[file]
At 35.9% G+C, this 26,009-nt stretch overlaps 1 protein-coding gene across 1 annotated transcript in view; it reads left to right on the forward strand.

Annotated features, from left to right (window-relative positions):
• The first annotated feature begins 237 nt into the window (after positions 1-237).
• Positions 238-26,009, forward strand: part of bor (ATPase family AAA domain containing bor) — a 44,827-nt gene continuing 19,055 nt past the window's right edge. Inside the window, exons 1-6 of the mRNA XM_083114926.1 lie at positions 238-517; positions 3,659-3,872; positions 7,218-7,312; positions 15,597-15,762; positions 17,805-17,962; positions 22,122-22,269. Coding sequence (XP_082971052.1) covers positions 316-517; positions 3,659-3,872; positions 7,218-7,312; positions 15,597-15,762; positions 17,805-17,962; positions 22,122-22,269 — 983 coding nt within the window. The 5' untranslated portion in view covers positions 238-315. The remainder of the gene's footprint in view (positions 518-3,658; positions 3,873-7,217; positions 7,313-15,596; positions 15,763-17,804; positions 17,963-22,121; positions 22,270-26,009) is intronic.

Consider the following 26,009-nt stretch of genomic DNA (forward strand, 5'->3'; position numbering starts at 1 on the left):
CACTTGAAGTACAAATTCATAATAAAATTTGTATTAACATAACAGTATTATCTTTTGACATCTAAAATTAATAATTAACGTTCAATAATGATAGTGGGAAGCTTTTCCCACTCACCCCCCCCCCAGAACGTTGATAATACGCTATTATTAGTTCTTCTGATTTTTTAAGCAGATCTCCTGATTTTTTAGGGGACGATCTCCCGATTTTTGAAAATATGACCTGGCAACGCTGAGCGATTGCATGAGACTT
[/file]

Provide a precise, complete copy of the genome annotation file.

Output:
At 35.9% G+C, this 26,009-nt stretch overlaps 1 protein-coding gene across 1 annotated transcript in view; it reads left to right on the forward strand.

Annotated features, from left to right (window-relative positions):
• The first annotated feature begins 237 nt into the window (after positions 1-237).
• Positions 238-26,009, forward strand: part of bor (ATPase family AAA domain containing bor) — a 44,827-nt gene continuing 19,055 nt past the window's right edge. Inside the window, exons 1-6 of the mRNA XM_083114926.1 lie at positions 238-517; positions 3,659-3,872; positions 7,218-7,312; positions 15,597-15,762; positions 17,805-17,962; positions 22,122-22,269. Coding sequence (XP_082971052.1) covers positions 316-517; positions 3,659-3,872; positions 7,218-7,312; positions 15,597-15,762; positions 17,805-17,962; positions 22,122-22,269 — 983 coding nt within the window. The 5' untranslated portion in view covers positions 238-315. The remainder of the gene's footprint in view (positions 518-3,658; positions 3,873-7,217; positions 7,313-15,596; positions 15,763-17,804; positions 17,963-22,121; positions 22,270-26,009) is intronic.

Consider the following 26,009-nt stretch of genomic DNA (forward strand, 5'->3'; position numbering starts at 1 on the left):
CACTTGAAGTACAAATTCATAATAAAATTTGTATTAACATAACAGTATTATCTTTTGACATCTAAAATTAATAATTAACGTTCAATAATGATAGTGGGAAGCTTTTCCCACTCACCCCCCCCCCAGAACGTTGATAATACGCTATTATTAGTTCTTCTGATTTTTTAAGCAGATCTCCTGATTTTTTAGGGGACGATCTCCCGATTTTTGAAAATATGACCTGGCAACGCTGAGCGATTGCATGAGACTT